Psst... We're working on the next generation of Chowhound! View >
HOME > Chowhound > San Francisco Bay Area >
Nov 20, 2009 07:47 PM

Chinese steamed buns or dough

I'm planning on making a bunch of Momofuku's Pork Belly Buns for a party:

Anyone know where i can buy the buns already made or the dough?

I've been using one of Trader Joe's flatbreads, and it works ok, but this time I'd like something closer to the original.

  1. Click to Upload a photo (10 MB limit)
  1. i heard David Chang interviewed recently and he said that the dough is just like what you'd use to make plain white bread, if that helps at all . . . he said it was really a very simple dough.

    1 Reply
    1. re: mariacarmen

      I believe Chang also said that the place where he had what he thought were the best steamed buns ever (and where he kept asking for their "secret recipe") turned out to just be using the same frozen buns you can buy at any big Asian market. So I wonder if making your own would be much of an improvement, except for the freshness factor, of course.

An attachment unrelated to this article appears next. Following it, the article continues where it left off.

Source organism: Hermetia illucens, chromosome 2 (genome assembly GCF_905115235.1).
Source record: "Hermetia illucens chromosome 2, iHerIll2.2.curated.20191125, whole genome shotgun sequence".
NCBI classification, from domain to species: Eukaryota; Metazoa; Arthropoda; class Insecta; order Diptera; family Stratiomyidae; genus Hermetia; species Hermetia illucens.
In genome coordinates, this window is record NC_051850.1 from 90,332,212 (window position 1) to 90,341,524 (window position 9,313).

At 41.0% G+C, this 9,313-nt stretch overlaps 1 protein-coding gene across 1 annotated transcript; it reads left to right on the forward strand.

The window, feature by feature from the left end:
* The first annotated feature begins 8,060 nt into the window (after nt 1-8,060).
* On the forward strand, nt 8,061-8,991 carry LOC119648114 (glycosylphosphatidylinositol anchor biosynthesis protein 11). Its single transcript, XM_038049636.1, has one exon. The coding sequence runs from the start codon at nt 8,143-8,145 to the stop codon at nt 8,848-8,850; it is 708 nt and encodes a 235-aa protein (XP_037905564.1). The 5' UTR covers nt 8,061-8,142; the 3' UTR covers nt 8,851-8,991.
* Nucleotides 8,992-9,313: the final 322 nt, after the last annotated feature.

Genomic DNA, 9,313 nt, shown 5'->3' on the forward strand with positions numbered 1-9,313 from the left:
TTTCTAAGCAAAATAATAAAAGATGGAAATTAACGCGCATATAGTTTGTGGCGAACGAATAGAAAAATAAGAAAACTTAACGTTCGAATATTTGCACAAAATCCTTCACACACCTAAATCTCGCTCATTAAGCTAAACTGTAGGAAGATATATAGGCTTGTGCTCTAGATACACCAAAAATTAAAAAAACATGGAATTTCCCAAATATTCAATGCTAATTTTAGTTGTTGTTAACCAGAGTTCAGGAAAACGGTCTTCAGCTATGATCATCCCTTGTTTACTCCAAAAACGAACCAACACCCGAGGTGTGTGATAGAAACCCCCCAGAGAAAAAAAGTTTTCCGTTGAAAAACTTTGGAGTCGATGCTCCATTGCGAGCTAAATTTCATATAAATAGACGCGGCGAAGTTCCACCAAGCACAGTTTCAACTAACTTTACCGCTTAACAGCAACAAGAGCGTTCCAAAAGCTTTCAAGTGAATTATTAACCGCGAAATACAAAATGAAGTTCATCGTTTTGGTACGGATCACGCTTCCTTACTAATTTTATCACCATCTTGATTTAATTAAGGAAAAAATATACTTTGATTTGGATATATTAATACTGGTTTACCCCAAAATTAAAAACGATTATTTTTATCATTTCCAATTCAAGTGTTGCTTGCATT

2. Dim sum places and some Chinese markets will have already made plain buns which people eat like bread. If you're going to stuff them with your own recipe you're better off making your own from scratch.
      Recipe from the Los Angeles Times

      1. Wing Lee Bakery on Clement sells bags of mantou (made with either white flour or wheat flour) that are pretty good. I recommend steaming them to warm them up. The problem with buying them instead of making them is that the buns are usually pretty big.

        1 Reply
        1. re: sfbing

          I have tried a couple recipes but something missing. One thing is the color.....they are not as white. A friend told me her mother put some vinegar in steaming water which is suppose to act as a bleach. I havent tried yet. Any ideas.

        2. I have made my own dough but after a cousin made buns for his "gold coin pork" a dish I no long eat because of health issues (one piece of pork, one piece of honey dip slice of pork fat and hoisin sauce no longer on my diet). I was shocked how well Bridgeport frozen dough work. In fact I no longer take the time to make my own dough. If call up a take out dim sum place they may be willing to make for you.

          1. You can usually buy dough at just about any bakery.